However, some people remain unconvinced. There were over 3,000 UFO sightings in China in the early twenty-first century. Local residents have continued to refer to the objects as extraterrestrial relics. Yang Ji of the Purple Mountain Observatory felt that the site still needs to be examined before any conclusions could be made. Some individuals, however, have already made their own assumptions about what entities built the pyramid and pipes. What are your thoughts regarding the idea that extraterrestrials have played a part in the construction of large-scale structures on Earth in previous periods?

The Bizarreness Effect and Spotting E.T.

Recently I’ve been researching historical accounts of UFO sightings/alien abductions (this topic never ceases to fascinate me) and exploring possible scientific explanations for their occurrences when I stumbled across a theory known as the bizarreness effect. I thought I would share a little of what I’ve learned of this theory and would love to hear your thoughts on this subject.

The Bizarreness Effect

Early studies on bizarre imagery have produced contradictory results; some researchers have suggested that the bizarre imagery effects memory recall while others, using similar conditions in their labs, have not obtained that effect.  It was not until the 1980’s that McDaniel & Einstein theorized a paradigm in which consistent results were demonstrated.  Researchers showed that bizarre images are best remembered when mixed with common ones.  This phenomenon is known as the bizarreness effect and it refers to the greater recall of stimuli that have bizarre or unusual connotations as compared to those that are common.

This enhancement of bizarre, relative to common, sentence recall is believed to arise from a distinctiveness of the bizarre material, an uncomplicated sentence structure, and free recall of the material.  The following is an example of a bizarre sentence, taken from McDaniel & Einstein in 1986:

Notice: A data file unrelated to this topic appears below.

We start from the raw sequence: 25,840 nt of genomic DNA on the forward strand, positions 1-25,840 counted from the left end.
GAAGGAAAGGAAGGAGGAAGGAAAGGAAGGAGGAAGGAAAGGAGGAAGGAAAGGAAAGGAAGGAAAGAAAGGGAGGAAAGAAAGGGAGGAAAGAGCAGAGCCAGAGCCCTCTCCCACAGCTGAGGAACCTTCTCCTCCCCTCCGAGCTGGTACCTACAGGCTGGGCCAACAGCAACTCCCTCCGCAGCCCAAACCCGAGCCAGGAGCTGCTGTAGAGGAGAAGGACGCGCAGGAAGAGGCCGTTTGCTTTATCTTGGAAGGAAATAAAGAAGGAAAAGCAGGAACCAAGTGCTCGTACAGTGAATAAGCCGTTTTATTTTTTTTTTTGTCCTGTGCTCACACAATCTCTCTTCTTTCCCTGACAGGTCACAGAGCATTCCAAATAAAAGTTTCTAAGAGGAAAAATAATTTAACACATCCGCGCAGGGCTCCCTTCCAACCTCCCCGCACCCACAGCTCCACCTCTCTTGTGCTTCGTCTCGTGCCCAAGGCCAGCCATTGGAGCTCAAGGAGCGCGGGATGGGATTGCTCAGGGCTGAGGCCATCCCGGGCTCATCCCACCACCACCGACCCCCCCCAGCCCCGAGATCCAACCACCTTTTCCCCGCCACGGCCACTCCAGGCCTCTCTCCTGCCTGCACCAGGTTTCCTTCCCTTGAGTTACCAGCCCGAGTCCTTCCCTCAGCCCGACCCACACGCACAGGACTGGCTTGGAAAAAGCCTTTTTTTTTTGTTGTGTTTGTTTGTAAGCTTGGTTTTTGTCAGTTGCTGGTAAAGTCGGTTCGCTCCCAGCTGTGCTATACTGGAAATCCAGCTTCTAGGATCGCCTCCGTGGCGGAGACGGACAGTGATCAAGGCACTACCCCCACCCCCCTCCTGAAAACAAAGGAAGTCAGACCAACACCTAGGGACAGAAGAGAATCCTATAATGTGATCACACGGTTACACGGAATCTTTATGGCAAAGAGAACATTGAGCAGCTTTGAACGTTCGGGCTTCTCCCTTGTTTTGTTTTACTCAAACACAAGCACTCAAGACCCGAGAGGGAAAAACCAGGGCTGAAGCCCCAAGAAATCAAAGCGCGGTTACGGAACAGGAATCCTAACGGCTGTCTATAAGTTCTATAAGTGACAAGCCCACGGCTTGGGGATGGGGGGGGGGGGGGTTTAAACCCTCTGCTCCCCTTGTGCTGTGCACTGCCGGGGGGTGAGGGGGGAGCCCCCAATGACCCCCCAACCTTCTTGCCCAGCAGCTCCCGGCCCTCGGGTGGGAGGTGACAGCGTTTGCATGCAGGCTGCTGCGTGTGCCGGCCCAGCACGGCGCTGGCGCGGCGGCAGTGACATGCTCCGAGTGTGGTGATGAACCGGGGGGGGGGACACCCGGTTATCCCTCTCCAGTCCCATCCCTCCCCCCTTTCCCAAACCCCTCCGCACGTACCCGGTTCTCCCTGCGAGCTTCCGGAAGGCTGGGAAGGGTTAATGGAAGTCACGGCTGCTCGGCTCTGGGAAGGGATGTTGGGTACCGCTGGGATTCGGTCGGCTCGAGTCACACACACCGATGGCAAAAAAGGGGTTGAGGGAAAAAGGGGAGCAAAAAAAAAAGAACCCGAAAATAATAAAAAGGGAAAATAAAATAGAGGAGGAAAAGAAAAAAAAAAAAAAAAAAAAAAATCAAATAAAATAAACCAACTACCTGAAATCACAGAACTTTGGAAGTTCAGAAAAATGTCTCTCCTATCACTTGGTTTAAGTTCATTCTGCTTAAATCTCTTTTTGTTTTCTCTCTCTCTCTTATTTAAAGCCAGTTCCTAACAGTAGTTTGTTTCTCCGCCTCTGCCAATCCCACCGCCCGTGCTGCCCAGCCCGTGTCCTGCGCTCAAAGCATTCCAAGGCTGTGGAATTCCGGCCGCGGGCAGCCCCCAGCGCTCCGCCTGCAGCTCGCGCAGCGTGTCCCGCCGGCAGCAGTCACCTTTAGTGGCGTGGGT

The DOG rode the BICYCLE down the STREET.

One can see that though the sentence is reasonably simple in structure it may require more cognitive effort in order to visualize.  In an unmixed list, where bizarre and common stimuli were presented separately, the noun combinations of bizarre stimuli are not distinct enough to elicit a higher response recall then an unmixed list of common material.  However, in a mixed list, in which both common and bizarre are presented simultaneously, the bizarreness effect is shown abidingly.

Though researchers have come to understand what variables induce the bizarreness effect, it not clear as to what mechanisms account for effect in the first place.  The current understanding of the bizarreness effect suggests that it is a combination of theories based on the difference in storage and retrieval of the images.  The storage theory proposes that common stimuli are stored better into memory than bizarre stimuli.  The retrieval theory suggests that when bizarre stimuli are compared to common stimuli it produces a “surprise” response.  This response provides an extra cue for the retrieval of the bizarre stimuli.

An understanding about the mechanics of the bizarreness effect has a multitude of applications.  For the purpose of this topic, an understanding of imagery mnemonics are applied to enhance the recall of eyewitnesses used in UFO sightings or possibly even alien abduction accounts.  For investigators, if they can understand what is it about bizarre images that make them so remarkable, they can manipulate certain variables to improve the overall memory of the eyewitness and reduce or eliminate wrongful accounts.


Peter Lipton, . (2007). Alien Abduction: Inference to the Best Explanation and the Management of Testimony Episteme: A Journal of Social Epistemology, 4 (3), 238-251 DOI: 10.1353/epi.0.0013

Clark, S., & Loftus, E. (1996). The Construction of Space Alien Abduction Memories Psychological Inquiry, 7 (2), 140-143 DOI: 10.1207/s15327965pli0702_5

Kelley-Romano, S. (2006). Mythmaking in Alien Abduction Narratives Communication Quarterly, 54 (3), 383-406 DOI: 10.1080/01463370600878545

McDaniel MA, Einstein GO, DeLosh EL, May CP, & Brady P (1995). The bizarreness effect: it’s not surprising, it’s complex. Journal of experimental psychology. Learning, memory, and cognition, 21 (2), 422-435 PMID: 7738508

Macklin, C., & McDaniel, M. (2005). The bizarreness effect: Dissociation between item and source memory Memory, 13 (7), 682-689 DOI: 10.1080/09658210444000304

Worthen, J., & Wood, V. (2001). A Disruptive Effect of Bizarreness on Memory for Relational and Contextual Details of Self-Performed and Other-Performed Acts The American Journal of Psychology, 114 (4) DOI: 10.2307/1423609